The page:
Pressure cooker pork shoulder with Dr. Pepper BBQ sauce gives you the same fall-apart tender result as the slow cooker in a fraction of the time!
I’ve written about my grandmother on here quite a few times. Honestly, no one – not even my mom – had more culinary influence on me than her. One of my most prized possessions is her set of recipe books, filled with magazine clippings and recipe cards. Granddaughter gold, that is.
One of my most vivid memories from my grandmother’s kitchen is her pressure cooker. It was totally old-school, with a little round thing that sat on top of the pressure valve. I remember it hissing and shimmying around and having no idea what was going on in that pot. All I remember was the goodness that came out of it. As much as I love my beef stew, I will never replicate the amazing beef stew that she cooked up in that pressure cooker. It was a fixture in her kitchen. I don’t remember her ever using a slow cooker – I don’t even think she owned a slow cooker – but I sure do remember that pressure cooker!
I have owned a pressure cooker for a long time, but I’ve only used my traditional pressure cooker a handful of times. First off, it’s too big (I really had no idea what I was doing when I bought it). Second of all…it always just sort of freaked me out. You know, all that hot food under pressure. It’s a little scary. When I got my Instant Pot (<–affiliate link) at Christmas, I vowed to get over my fear of the pressure cooker. For some reason, an electric pressure cooker seemed a little less scary. I think I have conquered my fears.
I don’t think that I trusted that pressure cooker pork shoulder would be as perfectly tender as slow cooker pork shoulder. Silly me. I based this recipe on one that I found in the book Pressure Cooker Perfection from America’s Test Kitchen. I coated the pork shoulder with a sweet and slightly spicy rub, set it in a mixture I whisked up of Dr. Pepper and ketchup, lidded up, and set the pressure. I then headed downstairs to work out while the magic happened in my Instant Pot. An hour and fifteen minutes later (that includes time to pressurize, cook time, and time to de-pressurize), I had a perfectly tender pork shoulder (okay, not perfectly tender – I realized after cooking it that I really should have cut it into four smaller pieces. But it was definitely cooked through, and the surface areas were perfectly tender, so if you cut it, it would definitely be completely tender). While I was resting and shredding the pork, I simmered the sauce to thicken it.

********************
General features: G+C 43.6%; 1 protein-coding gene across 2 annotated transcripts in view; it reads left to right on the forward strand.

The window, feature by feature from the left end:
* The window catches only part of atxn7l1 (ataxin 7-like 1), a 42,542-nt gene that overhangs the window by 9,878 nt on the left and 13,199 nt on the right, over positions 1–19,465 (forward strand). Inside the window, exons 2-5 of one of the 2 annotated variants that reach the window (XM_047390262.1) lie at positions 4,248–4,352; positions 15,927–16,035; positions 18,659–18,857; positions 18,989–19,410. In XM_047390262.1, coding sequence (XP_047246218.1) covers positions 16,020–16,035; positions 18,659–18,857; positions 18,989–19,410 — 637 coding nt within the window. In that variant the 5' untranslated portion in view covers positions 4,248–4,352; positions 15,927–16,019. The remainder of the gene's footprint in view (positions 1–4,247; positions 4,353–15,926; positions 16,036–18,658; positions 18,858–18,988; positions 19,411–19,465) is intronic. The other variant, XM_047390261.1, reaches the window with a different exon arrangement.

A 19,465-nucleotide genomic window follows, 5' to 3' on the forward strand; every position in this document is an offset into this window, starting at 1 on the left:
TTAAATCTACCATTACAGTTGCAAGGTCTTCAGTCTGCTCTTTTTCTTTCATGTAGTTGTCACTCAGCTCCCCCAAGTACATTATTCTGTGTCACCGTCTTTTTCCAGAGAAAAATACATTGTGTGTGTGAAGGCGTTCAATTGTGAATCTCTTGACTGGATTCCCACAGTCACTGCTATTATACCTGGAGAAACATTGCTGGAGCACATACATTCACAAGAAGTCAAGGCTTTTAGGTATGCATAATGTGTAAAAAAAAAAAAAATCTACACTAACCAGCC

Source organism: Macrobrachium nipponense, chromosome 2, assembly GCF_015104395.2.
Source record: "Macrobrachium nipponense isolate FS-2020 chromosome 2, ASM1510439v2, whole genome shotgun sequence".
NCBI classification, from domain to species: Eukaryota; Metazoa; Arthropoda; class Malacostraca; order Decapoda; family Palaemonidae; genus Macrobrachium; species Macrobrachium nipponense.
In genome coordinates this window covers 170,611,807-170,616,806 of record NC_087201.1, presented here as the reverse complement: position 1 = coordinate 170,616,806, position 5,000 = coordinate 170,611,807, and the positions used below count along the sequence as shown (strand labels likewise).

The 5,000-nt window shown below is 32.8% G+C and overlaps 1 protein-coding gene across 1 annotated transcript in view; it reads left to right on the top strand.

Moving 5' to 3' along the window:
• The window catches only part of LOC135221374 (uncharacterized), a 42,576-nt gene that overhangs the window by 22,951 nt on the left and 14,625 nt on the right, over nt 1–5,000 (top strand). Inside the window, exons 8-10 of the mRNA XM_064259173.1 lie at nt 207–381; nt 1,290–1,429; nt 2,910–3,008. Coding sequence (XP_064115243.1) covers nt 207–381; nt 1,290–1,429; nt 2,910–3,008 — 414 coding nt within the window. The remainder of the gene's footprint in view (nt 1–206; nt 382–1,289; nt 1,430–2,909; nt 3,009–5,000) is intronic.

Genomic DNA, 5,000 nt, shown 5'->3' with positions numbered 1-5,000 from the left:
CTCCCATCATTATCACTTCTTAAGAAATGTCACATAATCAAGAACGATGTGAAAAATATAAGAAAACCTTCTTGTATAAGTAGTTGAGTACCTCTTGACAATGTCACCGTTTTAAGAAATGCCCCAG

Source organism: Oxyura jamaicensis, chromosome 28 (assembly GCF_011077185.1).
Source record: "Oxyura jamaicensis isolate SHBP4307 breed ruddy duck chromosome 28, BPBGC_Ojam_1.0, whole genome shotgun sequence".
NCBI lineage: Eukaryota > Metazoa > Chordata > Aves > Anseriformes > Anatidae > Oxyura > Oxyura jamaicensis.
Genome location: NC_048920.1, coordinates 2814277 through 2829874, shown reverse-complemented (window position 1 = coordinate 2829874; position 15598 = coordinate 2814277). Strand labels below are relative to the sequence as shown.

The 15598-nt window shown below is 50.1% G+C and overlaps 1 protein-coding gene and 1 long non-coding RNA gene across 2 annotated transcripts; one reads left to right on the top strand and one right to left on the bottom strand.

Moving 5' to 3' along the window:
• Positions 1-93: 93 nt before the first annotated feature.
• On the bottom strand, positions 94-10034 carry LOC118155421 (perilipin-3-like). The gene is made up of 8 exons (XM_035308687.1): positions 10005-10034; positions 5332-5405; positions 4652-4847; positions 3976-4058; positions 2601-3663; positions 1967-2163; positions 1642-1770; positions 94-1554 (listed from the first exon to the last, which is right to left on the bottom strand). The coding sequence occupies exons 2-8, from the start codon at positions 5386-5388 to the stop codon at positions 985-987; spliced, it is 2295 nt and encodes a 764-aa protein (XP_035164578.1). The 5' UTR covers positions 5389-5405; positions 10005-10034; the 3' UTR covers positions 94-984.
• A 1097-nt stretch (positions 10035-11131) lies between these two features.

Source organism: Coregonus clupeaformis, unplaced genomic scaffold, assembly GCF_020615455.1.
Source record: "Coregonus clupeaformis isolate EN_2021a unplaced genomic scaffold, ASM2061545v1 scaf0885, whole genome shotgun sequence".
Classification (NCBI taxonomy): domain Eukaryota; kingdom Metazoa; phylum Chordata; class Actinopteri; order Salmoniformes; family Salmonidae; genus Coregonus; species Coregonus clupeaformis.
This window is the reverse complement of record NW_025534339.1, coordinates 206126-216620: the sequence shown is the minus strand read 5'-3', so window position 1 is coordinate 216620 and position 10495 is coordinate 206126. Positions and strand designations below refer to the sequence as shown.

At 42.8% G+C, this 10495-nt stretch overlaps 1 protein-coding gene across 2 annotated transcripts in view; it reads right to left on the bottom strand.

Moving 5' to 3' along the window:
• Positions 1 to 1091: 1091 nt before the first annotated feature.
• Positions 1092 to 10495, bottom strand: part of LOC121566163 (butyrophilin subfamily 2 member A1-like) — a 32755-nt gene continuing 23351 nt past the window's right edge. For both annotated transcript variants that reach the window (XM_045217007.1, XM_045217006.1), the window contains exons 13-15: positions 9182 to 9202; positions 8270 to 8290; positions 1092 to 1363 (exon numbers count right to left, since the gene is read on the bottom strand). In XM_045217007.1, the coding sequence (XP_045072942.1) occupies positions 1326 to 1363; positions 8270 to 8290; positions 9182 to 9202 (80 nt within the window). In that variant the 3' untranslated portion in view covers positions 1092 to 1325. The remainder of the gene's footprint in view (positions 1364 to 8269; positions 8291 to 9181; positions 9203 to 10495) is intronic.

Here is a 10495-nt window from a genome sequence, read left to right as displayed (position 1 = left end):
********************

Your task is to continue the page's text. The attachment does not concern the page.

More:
Pressure cooker pork shoulder eliminates the need to think about what you’re going to put in your slow cooker in the morning. I’m definitely not abandoning my love for my slow cooker, but sometimes at 7:15 in the morning I don’t want to think about dinner. Plus, there are some things that you can do in a pressure cooker that aren’t quite as easy in the slow cooker…I’ll share some of those with you coming up. However, if you wanted to make this in the slow cooker, you totally can – just put it in the slow cooker, cook on low for 8-10 hours, then simmer the sauce on the stove while you shred the meat.
Pressure cooker pork shoulder with Dr. Pepper BBQ Sauce will make you fall in love with pressure cooking!
This post contains affiliate links. This means that if you click through and make a purchase, I will earn a small commission. This does not affect the cost to you. For more information, please see my disclosures. Thank you for supporting my blog!
Yield: 10-12 servings
This recipe is adapted from the book Pressure Cooker Perfection from America's Test Kitchen.
20 minPrep Time:
1 hr, 25 Cook Time:
1 hr, 45 Total Time:
- 3 tablespoons brown sugar
- 2 tablespoons paprika
- 2 tablespoons chili powder
- 1/2 teaspoon salt
- 1/4 teaspoon cayenne pepper
- 3-4 pound pork shoulder, cut into 4 pieces and trimmed of visible fat.
- 1/2 cup Dr. Pepper
- 1/2 cup ketchup
- 1 teaspoon liquid smoke
- salt and pepper, to taste
- hamburger buns, for serving (optional)
- coleslaw, for serving (optional)
- In a small bowl, stir together the rub ingredients. Coat the pieces of the pork shoulder with the rub.
- In your pressure cooker, whisk together the Dr. Pepper and ketchup. Set the pork shoulder into the pressure cooker. Cover and cook over high pressure for 45 minutes according to the manufacturer's directions for your pressure cooker.
- Allow the pressure to release naturally for 10 minutes (if you are using an electric pressure cooker, turn it off or unplug it so that it won't switch to "warm", which could cause your pork to overcook. If the pressure cooker has not completely depressurized after 10 minutes, release the remaining pressure.
- Remove the meat from the pressure cooker to a plate and tent with foil for 10 minutes. Bring the sauce to a simmer over medium heat and cook until thickened (you can do this right in your pressure cooker, just don't put the lid on). Add the liquid smoke and salt and pepper to taste.
- Shred the pork and return it to the sauce, tossing to coat. Serve on buns with coleslaw, if desired.
Cook time includes time to pressurize and depressurize the pressure cooker and make the sauce. Prep time includes time to shred the meat.